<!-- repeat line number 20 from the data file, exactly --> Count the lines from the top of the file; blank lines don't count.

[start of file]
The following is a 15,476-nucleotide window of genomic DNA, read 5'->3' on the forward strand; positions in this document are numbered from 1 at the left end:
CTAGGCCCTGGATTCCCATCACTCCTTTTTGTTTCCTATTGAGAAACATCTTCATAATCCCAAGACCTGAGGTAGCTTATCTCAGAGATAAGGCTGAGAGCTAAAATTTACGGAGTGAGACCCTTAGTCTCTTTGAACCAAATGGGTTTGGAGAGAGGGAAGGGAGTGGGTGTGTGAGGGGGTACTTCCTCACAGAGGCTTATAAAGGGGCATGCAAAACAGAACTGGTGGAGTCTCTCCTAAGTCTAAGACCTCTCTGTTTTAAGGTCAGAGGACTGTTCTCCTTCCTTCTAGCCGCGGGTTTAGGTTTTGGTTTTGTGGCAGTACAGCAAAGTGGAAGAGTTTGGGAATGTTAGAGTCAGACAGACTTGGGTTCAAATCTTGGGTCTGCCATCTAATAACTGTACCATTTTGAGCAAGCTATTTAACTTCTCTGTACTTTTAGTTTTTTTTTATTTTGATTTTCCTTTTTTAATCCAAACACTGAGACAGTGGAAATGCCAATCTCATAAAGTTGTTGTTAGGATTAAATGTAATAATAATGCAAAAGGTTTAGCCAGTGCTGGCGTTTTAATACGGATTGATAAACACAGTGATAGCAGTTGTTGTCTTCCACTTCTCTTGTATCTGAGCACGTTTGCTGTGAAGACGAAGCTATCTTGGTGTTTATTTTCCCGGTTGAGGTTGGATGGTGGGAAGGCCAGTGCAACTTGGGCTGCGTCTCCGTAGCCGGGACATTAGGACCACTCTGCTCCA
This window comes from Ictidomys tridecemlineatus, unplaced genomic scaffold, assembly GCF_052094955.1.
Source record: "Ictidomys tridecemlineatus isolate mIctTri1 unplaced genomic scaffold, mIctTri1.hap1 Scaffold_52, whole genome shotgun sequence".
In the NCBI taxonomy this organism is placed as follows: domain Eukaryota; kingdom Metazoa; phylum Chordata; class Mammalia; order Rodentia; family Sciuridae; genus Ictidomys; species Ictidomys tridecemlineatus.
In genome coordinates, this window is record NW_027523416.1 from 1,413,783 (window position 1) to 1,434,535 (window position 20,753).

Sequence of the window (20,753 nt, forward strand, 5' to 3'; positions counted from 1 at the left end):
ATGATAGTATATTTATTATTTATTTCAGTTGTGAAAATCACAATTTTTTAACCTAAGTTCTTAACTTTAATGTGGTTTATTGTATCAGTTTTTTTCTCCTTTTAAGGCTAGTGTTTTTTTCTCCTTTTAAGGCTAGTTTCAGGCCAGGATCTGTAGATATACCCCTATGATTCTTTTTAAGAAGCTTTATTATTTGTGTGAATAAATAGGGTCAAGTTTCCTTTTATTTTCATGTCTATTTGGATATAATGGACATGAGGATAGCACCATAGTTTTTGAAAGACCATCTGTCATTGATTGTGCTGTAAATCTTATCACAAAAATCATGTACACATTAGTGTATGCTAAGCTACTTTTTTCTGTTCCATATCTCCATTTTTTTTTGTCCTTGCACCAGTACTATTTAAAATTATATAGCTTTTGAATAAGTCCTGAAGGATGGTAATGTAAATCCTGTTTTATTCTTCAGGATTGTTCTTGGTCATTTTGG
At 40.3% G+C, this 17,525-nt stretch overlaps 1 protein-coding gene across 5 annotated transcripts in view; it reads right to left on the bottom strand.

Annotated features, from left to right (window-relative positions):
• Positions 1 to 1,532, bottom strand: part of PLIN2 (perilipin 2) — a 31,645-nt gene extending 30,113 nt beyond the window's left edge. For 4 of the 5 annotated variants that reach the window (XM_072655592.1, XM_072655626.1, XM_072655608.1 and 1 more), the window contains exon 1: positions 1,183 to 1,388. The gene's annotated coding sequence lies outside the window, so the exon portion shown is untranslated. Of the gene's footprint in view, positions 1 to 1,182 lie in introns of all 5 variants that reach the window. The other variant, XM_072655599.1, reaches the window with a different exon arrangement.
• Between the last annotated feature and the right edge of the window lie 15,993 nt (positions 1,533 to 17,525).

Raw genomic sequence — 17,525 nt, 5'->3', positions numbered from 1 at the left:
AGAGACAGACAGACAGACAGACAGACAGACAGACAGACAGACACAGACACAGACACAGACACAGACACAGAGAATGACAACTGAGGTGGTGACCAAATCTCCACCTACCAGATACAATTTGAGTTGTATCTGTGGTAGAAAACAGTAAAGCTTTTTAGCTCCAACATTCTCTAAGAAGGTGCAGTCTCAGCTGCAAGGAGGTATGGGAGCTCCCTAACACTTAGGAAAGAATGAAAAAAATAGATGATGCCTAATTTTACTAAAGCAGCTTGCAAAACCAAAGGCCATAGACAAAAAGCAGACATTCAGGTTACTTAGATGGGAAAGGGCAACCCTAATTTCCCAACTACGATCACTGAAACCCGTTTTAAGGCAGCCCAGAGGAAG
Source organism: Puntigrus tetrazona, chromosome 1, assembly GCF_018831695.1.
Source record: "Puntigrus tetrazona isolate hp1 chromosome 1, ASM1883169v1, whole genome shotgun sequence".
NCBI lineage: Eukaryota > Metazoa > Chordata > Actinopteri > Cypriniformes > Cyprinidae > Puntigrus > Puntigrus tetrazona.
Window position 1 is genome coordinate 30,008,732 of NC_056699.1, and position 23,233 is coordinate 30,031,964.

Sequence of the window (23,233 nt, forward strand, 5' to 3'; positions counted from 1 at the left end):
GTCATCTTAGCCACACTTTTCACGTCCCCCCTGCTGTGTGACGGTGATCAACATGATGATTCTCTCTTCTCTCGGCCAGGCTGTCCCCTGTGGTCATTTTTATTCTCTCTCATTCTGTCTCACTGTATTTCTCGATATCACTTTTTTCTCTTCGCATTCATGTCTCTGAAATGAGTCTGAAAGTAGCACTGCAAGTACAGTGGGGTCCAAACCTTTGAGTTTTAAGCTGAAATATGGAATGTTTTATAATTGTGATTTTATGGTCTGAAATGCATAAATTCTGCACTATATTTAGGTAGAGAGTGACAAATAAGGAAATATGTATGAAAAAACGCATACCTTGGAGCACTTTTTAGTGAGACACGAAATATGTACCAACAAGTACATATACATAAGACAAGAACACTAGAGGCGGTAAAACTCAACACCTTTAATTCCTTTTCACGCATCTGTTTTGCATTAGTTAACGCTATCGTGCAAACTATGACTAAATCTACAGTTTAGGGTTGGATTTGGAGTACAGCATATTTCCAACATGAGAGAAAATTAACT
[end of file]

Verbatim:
GTCATCTTAGCCACACTTTTCACGTCCCCCCTGCTGTGTGACGGTGATCAACATGATGATTCTCTCTTCTCTCGGCCAGGCTGTCCCCTGTGGTCATTTTTATTCTCTCTCATTCTGTCTCACTGTATTTCTCGATATCACTTTTTTCTCTTCGCATTCATGTCTCTGAAATGAGTCTGAAAGTAGCACTGCAAGTACAGTGGGGTCCAAACCTTTGAGTTTTAAGCTGAAATATGGAATGTTTTATAATTGTGATTTTATGGTCTGAAATGCATAAATTCTGCACTATATTTAGGTAGAGAGTGACAAATAAGGAAATATGTATGAAAAAACGCATACCTTGGAGCACTTTTTAGTGAGACACGAAATATGTACCAACAAGTACATATACATAAGACAAGAACACTAGAGGCGGTAAAACTCAACACCTTTAATTCCTTTTCACGCATCTGTTTTGCATTAGTTAACGCTATCGTGCAAACTATGACTAAATCTACAGTTTAGGGTTGGATTTGGAGTACAGCATATTTCCAACATGAGAGAAAATTAACT